Ready the backpacks—this is sure to inspire many a family.

YES, LET'S

Tag along on a family’s hiking trip as they enjoy (mostly) the great outdoors and (almost always) each other.

Longstreth and Wicks have created an Everyfamily that most readers will be able to identify with, even if they have never been on a family hike. The language helps: Every sentence, save the final one, starts with "Let's," bringing readers into the adventure. Early one morning, four children tiptoe in to wake their parents (and dog) for a day of hiking through the woods to the river. As in reality, not everything goes perfectly; what matters are the interactions, and there are plenty as the family members enjoy swimming, playing games, building boats and dams, exploring, having lunch and pursuing their own interests. While the rhymes don’t always work (“cards” with “far”), Wicks’ illustrations are standouts. She captures the family’s every thought and feeling, from the teenage girl’s defiance over exchanging her pink flats for hiking boots to the mother’s horror at her youngest son’s hands at lunchtime. (The oddly applied noses may distract some, though.) The kids are nicely individuated: The oldest boy has his ever-present yo-yo, the youngest one is always losing or dropping something. But best of all are the small details. Not only are there endpaper checklists of animals, hiking gear and groceries to find, but very observant readers will notice a whole other subplot going on in the illustrations.

Ready the backpacks—this is sure to inspire many a family. (Picture book. 3-8)

Pub Date: April 1, 2013

ISBN: 978-1-933718-87-3

Page Count: 32

Publisher: Tanglewood Publishing

Review Posted Online: Feb. 27, 2013

Kirkus Reviews Issue: March 15, 2013

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The snappy text will get toes tapping, but the information it carries is limited.

LET'S DANCE!

Dancing is one of the most universal elements of cultures the world over.

In onomatopoeic, rhyming text, Bolling encourages readers to dance in styles including folk dance, classical ballet, breakdancing, and line dancing. Read aloud, the zippy text will engage young children: “Tappity Tap / Fingers Snap,” reads the rhyme on the double-page spread for flamenco; “Jiggity-Jig / Zig-zag-zig” describes Irish step dancing. The ballet pages stereotypically include only children in dresses or tutus, but one of these dancers wears hijab. Overall, children included are racially diverse and vary in gender presentation. Diaz’s illustrations show her background in animated films; her active child dancers generally have the large-eyed sameness of cartoon characters. The endpapers, with shoes and musical instruments, could become a matching game with pages in the book. The dances depicted are described at the end, including kathak from India and kuku from Guinea, West Africa. Unfortunately, these explanations are quite rudimentary. Kathak dancers use their facial expressions extensively in addition to the “movements of their hands and their jingling feet,” as described in the book. Although today kuku is danced at all types of celebrations in several countries, it was once done after fishing, an activity acknowledged in the illustrations but not mentioned in the explanatory text.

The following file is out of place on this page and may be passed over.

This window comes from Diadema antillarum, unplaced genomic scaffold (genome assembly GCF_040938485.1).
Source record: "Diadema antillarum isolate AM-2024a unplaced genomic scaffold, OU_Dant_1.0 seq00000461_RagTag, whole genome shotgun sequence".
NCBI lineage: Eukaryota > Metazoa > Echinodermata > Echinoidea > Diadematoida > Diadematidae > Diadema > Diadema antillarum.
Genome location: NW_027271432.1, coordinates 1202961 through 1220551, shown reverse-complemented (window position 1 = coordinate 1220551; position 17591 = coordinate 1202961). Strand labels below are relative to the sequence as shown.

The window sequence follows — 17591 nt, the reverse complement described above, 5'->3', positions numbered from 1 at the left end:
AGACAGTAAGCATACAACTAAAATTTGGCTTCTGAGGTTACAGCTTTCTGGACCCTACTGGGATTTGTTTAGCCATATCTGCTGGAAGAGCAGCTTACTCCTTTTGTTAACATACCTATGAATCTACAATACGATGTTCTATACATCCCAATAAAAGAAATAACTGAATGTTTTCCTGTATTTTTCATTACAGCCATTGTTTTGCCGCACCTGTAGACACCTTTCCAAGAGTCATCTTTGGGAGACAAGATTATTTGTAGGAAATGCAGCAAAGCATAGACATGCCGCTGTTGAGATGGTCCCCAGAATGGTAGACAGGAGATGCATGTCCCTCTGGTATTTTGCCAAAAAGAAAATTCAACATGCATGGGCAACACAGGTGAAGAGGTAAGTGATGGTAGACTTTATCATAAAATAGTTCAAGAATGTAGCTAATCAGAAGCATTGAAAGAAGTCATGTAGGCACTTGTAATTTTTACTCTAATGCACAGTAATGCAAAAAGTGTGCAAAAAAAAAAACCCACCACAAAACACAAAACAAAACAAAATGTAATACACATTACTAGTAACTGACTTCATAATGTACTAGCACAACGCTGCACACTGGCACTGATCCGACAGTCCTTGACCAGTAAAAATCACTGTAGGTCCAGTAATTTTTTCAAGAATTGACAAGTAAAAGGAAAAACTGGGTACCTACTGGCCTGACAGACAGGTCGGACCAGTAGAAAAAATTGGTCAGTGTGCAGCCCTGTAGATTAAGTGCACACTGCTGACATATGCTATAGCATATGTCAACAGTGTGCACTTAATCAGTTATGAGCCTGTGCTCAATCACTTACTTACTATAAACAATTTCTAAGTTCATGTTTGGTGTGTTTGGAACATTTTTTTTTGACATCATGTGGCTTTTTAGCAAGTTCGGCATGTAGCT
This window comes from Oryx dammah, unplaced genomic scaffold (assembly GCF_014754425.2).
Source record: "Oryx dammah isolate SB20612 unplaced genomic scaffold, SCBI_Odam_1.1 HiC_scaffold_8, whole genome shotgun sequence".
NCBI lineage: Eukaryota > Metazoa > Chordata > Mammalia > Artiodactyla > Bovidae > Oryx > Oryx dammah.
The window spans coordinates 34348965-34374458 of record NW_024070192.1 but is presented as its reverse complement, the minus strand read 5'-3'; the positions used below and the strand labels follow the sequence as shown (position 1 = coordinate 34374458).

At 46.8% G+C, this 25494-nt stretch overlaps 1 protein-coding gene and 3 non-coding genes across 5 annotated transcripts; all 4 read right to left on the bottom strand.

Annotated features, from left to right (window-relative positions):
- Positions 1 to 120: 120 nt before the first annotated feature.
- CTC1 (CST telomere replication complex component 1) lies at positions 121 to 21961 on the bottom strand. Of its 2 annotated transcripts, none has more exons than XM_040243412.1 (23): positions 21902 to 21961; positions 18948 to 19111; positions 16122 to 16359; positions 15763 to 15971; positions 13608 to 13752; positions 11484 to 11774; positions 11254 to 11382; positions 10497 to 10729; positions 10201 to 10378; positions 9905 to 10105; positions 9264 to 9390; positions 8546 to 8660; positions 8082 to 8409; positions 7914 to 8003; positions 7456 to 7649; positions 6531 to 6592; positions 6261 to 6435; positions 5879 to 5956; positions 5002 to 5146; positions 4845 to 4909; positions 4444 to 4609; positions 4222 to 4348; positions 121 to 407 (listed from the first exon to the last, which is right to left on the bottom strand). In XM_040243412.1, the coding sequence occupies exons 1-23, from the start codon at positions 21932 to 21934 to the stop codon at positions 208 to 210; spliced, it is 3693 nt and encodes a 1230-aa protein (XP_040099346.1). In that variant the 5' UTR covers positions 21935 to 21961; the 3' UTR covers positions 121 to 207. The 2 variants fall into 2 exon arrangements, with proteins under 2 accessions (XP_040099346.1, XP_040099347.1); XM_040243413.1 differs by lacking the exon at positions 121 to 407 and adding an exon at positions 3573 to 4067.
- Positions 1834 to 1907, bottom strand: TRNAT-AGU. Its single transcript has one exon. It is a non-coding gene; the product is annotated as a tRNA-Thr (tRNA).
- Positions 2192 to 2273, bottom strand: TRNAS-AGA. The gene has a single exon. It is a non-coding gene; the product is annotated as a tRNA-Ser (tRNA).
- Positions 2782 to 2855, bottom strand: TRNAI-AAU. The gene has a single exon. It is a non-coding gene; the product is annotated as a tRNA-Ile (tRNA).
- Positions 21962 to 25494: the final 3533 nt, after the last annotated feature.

The snappy text will get toes tapping, but the information it carries is limited. (Informational picture book. 4-6)

Pub Date: March 3, 2020

ISBN: 978-1-63592-142-7

Page Count: 32

Publisher: Boyds Mills

Review Posted Online: Dec. 22, 2019

Kirkus Reviews Issue: Jan. 15, 2020

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Readers will agree that “Melba Doretta Liston was something special.” (Picture book. 4-8)

LITTLE MELBA AND HER BIG TROMBONE

Bewitched by the rhythms of jazz all around her in Depression-era Kansas City, little Melba Doretta Liston longs to make music in this fictional account of a little-known jazz great.

Picking up the trombone at 7, the little girl teaches herself to play with the support of her Grandpa John and Momma Lucille, performing on the radio at 8 and touring as a pro at just 17. Both text and illustrations make it clear that it’s not all easy for Melba; “The Best Service for WHITES ONLY” reads a sign in a hotel window as the narrative describes a bigotry-plagued tour in the South with Billie Holiday. But joy carries the day, and the story ends on a high note, with Melba “dazzling audiences and making headlines” around the world. Russell-Brown’s debut text has an innate musicality, mixing judicious use of onomatopoeia with often sonorous prose. Morrison’s sinuous, exaggerated lines are the perfect match for Melba’s story; she puts her entire body into her playing, the exaggerated arch of her back and thrust of her shoulders mirroring the curves of her instrument. In one thrilling spread, the evening gown–clad instrumentalist stands over the male musicians, her slide crossing the gutter while the back bow disappears off the page to the left. An impressive discography complements a two-page afterword and a thorough bibliography.

Readers will agree that “Melba Doretta Liston was something special.” (Picture book. 4-8)

Pub Date: July 1, 2014

ISBN: 978-1-60060-898-8

Page Count: 40

Publisher: Lee & Low Books

Review Posted Online: June 4, 2014

Kirkus Reviews Issue: June 15, 2014

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